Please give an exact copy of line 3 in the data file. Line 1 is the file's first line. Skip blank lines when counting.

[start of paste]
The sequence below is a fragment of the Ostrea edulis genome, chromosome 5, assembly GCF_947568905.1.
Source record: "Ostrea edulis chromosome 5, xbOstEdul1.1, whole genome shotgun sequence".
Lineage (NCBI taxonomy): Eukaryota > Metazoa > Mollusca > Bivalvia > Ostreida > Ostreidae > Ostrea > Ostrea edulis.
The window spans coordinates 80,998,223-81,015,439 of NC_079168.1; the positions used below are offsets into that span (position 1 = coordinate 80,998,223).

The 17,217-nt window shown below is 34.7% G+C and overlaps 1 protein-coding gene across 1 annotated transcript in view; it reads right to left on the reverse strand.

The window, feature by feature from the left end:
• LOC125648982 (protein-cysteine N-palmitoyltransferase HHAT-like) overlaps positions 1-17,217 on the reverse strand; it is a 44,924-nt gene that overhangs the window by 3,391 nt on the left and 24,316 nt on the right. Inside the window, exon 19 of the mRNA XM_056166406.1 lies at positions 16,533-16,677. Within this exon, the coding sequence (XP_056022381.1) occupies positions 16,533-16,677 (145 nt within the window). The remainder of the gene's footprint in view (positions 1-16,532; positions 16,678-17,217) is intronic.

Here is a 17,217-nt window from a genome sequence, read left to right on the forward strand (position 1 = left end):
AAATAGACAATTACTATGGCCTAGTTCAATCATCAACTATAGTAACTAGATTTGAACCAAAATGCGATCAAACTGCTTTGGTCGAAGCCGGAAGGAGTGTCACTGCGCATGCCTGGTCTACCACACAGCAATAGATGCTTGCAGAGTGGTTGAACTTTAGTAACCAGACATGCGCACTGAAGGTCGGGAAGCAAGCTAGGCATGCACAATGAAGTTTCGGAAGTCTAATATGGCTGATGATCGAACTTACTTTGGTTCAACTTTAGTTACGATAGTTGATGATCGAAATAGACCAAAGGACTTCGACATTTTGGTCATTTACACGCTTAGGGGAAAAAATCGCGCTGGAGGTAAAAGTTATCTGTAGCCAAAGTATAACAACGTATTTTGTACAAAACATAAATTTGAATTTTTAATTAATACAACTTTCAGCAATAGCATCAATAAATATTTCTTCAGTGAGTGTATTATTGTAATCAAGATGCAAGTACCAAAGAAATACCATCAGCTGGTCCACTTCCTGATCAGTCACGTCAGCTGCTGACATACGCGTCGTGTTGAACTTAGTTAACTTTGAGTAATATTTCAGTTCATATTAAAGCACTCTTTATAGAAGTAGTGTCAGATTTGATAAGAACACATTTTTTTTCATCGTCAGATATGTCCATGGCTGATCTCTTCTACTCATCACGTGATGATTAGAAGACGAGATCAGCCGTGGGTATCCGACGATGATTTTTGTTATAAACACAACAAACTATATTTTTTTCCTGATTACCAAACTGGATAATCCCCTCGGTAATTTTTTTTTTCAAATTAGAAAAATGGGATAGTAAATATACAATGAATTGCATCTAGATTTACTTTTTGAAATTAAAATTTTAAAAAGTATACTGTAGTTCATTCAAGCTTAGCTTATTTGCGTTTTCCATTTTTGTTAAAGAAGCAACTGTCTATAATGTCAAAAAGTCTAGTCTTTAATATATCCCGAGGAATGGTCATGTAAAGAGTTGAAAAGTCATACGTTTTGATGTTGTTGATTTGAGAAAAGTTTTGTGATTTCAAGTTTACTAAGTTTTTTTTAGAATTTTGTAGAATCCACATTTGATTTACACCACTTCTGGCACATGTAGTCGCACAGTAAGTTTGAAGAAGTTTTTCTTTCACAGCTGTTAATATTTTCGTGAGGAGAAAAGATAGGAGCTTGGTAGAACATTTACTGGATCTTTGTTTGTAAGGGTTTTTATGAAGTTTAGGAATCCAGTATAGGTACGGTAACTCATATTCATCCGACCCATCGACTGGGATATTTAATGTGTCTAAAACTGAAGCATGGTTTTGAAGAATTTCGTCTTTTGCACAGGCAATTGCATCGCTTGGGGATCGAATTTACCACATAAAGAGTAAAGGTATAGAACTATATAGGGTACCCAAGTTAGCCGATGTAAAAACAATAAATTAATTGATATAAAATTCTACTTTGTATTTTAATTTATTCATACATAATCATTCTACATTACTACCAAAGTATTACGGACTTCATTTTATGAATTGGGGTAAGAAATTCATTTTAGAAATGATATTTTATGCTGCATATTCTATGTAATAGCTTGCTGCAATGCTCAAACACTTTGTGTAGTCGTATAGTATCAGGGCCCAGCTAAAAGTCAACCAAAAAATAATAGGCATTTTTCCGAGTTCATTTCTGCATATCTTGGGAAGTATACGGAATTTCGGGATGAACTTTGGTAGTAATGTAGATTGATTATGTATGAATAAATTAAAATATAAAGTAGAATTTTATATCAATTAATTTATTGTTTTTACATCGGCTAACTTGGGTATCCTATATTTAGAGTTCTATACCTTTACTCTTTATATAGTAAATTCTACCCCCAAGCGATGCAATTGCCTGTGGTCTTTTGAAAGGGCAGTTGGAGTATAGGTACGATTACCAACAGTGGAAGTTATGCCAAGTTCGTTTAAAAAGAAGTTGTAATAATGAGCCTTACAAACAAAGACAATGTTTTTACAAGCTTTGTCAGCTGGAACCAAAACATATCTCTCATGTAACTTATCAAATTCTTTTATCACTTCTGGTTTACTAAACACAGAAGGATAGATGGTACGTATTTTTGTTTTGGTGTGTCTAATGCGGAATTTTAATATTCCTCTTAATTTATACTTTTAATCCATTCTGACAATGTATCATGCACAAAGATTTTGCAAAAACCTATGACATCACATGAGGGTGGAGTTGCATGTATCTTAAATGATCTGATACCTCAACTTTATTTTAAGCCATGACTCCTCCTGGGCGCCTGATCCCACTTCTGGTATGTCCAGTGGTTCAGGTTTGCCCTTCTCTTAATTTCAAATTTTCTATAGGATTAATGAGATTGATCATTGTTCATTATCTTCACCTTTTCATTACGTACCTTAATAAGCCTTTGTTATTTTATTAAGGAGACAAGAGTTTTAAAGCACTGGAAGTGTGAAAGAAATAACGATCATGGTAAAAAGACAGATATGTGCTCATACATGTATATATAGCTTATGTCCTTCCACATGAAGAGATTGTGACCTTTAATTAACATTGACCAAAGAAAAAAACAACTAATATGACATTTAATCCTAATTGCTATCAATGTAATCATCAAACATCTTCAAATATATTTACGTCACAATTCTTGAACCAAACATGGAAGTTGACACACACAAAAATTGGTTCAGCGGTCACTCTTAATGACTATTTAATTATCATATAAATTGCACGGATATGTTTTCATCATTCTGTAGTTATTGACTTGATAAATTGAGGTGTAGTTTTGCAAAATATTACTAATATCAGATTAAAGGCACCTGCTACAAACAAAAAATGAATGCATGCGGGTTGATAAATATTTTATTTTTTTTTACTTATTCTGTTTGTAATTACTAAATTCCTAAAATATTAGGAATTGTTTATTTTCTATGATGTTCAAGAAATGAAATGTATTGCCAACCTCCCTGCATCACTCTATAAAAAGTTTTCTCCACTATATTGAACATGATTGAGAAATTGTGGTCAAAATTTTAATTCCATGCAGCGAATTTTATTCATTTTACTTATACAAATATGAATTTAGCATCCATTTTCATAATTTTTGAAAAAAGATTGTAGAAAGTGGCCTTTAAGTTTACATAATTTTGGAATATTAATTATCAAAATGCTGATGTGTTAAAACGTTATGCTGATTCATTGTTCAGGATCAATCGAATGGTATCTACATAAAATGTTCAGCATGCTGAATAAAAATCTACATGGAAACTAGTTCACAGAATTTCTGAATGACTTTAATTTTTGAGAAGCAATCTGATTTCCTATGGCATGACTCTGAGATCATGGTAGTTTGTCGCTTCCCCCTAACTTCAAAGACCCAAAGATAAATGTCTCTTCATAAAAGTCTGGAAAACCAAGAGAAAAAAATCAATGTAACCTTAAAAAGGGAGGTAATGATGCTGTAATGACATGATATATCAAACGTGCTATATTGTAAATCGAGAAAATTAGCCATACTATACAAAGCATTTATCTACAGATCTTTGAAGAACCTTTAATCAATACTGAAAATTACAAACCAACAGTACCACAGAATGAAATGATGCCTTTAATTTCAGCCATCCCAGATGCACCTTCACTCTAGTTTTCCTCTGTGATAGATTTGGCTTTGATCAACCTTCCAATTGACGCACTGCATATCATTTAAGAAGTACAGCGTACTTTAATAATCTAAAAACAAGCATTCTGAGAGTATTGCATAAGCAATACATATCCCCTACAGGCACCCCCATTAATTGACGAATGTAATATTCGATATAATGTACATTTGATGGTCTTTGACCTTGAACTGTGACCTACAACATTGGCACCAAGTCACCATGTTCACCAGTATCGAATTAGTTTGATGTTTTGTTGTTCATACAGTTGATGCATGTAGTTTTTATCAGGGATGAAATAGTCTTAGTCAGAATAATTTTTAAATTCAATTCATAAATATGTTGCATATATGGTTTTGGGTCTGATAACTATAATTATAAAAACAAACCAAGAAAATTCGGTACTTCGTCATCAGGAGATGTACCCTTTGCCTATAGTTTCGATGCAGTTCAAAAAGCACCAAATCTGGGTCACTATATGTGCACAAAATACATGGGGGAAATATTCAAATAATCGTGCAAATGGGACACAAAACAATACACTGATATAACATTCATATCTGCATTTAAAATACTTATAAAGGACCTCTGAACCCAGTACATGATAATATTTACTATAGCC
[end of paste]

Lineage (NCBI taxonomy): Eukaryota > Metazoa > Mollusca > Bivalvia > Ostreida > Ostreidae > Ostrea > Ostrea edulis.